Review block: I took a different approach for this block because I feel that sometimes, just a number doesn’t represent how good a car is. That’s why I brought in the idea of compliments given by previous users. Compliments are generally one word that users choose from the list of other complimentary words in the review (Check compliment screen below under blank states, permissions and more) The most complimented word will be on the top. In this case — ‘Best in class’
Let’s book a car
When the user decides to book a car, there shouldn’t be screen coming up next to scare them away by asking too many questions. That’s the primary objective of this flow. If the user is already signed in, then he/she can rent a car by tapping just one button — the Pay button.
Add your details → Add your card details → Book
Being realistic with the design, I also added a clear message informing users that they need a license to rent the car.
Setting up an account: When the user clicks on “Who is driving?”, they come to the account setup screen. I felt this is a better way to ask the user to set up their account because many times the context for the user to set up an account just goes missing. I also added a friendly reminder that the app will not spam them — one of the strongest fears a user has when they set up an account with any company today.
Payment: Adding a credit/debit card should be easy, but typing 16 digit card numbers don’t help here much. Scanning card via camera comes handy here. Users can scan their card, then verify and add it. They can, of course, skip the scanning and type the card number manually.
When the user pays, he/she is greeted with a confirmation screen with more details on where to pick the car up from and where to drop it off at.
Blank states, permissions and more
All these states connect the interface with same story & theme. This gives the user a unique and delightful experience, which something they will remember for some time.
Bonus: I wanted Drive-47 to change with time. It doesn’t feel right to show the user a big bright sun when they open it at 9 pm in the night, So I decided to make the illustration change for day and night. Even though I haven’t shown this change in any other screen, it reflects everywhere. I believe all these tiny states add up to giving the app character.
Asking location: When the user opens the app and searches for the first time, they will be shown the permission screen for location access. However, it is optional. If the user chooses to allow location services and still wants to change their pickup location to some other location, the search location screen will suggest a nearby location just below the search field as quick action fields.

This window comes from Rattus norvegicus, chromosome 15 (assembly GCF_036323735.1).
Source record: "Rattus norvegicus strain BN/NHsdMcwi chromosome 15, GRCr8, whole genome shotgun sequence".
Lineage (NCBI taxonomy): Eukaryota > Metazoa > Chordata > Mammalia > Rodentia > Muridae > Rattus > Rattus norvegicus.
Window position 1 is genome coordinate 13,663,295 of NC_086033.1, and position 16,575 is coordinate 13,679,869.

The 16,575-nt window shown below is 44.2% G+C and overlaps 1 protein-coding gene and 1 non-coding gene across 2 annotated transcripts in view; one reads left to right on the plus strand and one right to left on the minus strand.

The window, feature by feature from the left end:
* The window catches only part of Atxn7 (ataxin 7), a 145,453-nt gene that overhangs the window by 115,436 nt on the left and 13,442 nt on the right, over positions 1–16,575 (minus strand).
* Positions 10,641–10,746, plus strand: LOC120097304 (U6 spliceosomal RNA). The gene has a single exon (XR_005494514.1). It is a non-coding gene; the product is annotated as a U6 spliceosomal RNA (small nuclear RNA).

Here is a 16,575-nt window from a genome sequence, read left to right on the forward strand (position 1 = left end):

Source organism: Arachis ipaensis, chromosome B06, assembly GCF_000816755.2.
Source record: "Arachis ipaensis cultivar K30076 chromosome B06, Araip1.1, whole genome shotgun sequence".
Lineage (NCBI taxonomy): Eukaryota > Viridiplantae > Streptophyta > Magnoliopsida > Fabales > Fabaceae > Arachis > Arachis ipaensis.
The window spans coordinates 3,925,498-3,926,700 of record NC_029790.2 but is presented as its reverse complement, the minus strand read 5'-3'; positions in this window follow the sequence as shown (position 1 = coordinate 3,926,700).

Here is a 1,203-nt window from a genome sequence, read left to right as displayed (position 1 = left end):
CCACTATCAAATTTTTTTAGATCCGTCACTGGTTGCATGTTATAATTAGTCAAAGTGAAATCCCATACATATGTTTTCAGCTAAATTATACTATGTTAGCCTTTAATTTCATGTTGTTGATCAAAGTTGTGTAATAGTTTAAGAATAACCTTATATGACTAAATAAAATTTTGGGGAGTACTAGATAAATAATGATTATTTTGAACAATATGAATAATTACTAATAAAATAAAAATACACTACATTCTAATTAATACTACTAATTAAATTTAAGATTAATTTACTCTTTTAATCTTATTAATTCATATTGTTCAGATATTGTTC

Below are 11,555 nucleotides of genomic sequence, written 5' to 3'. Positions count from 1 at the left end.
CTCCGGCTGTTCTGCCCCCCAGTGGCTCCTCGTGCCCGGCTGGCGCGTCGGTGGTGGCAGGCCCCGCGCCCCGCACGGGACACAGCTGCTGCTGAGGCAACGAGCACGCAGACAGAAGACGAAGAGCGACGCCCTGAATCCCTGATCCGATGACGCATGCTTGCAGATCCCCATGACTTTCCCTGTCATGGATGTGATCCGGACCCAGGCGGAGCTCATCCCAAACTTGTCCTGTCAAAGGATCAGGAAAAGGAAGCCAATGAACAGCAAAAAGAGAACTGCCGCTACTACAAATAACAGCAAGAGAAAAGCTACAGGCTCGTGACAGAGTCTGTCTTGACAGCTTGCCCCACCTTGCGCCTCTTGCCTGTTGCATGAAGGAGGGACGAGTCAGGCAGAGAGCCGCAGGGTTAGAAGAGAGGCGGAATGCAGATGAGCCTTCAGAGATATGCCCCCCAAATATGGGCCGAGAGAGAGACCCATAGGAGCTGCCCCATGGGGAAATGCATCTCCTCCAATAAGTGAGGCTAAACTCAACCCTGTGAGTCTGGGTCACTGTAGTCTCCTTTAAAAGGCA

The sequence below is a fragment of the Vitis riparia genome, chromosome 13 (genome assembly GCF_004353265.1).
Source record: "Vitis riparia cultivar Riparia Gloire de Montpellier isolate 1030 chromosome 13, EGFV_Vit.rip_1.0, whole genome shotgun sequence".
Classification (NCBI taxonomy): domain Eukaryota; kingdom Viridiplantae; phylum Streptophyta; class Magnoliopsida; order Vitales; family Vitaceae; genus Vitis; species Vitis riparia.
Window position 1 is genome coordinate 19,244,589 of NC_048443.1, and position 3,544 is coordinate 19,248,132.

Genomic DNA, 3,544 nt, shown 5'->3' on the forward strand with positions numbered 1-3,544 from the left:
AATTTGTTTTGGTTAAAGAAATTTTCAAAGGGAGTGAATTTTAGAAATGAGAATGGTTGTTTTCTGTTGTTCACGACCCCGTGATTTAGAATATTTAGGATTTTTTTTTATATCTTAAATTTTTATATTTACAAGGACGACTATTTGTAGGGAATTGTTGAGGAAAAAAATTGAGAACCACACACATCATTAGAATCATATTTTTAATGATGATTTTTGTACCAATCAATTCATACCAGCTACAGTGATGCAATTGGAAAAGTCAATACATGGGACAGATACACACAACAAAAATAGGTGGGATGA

Getting feedback about their trip: Straightforward and simple. Users can skip these and go back to the search screen anytime.
Drive 47 is a friendly and playful app. I had to choose a typeface which doesn’t have a rigid or a trendy character. Avenir Next seems to be a very good choice. It’s classy and one of the best typefaces that work well at an even 12pt size on a small screen. It’s also pre-bundled with iOS.
I decided on a limited colour palette. Spring green felt young and vibrant. It is refreshing and fits well with the overall theme of the Drive 47.
Name and App icon
Drive 47 — Why? When I wanted to name the app, I wanted it to act as a call to action on the home screen. I want it to shout to the user that they need to go for a trip. Drive seemed to be an obvious and clear option. In India, most of the states are connected by National Highway-47 (NH-47). I used this number as a cue to tell the user that they should do an interstate drive with their friends soon.
What I learned:
This project was supposed to be finished before December 2015 from my initial estimation, but it got pushed by a month. So,
Never to underestimate a project.
- Understand business and design to meet its requirements. Users are important but don’t forget the business.
- Iconography is something I should work on.
- Never forget edge cases. Solve all cases, even if it’s just a concept.
Resources and attribution
Starting with this project, I’ve decided to make all the files and resources of my concept projects public. You can see my iterations, my approaches in these files. For this project I’ve attached the Sketch file, Pixate prototype file and other resources. I felt I’ve not given back anything to the community I owe so much to, so here it goes
- Drive 47 Sketch file
- Pixate file with resources
- After Effects file for the presentation
- Entire project folder
I’m very thankful for
- Kickass iOS 9 GUI framework from the Facebook design team.
- Netcarshow for amazing car pictures
- Zoomcar for their data and approach
- Trees in the illustrations designed by Freepik
- Diverse Device hands by Facebook
- The Noun Project and their brilliant designers for their icons
Following icons were used for this project:
Highway by Claire Jones, Note by Simon Mettler, Bluetooth by Thomas Le Bas, Van by Alexnihilo, Hatchback by Ruud Smit, Sedan by Ruud Smit, Stationwagon by Ruud Smit, Minivan by Ruud Smit, Steering Wheel by P.J. Onori, Key by Les vieux garçons, Steering Wheel by P.J. Onori, Laugh, Sad and bored by Rodolfo Alvarez, Compass by Creative Stall
This case study was originally published on Medium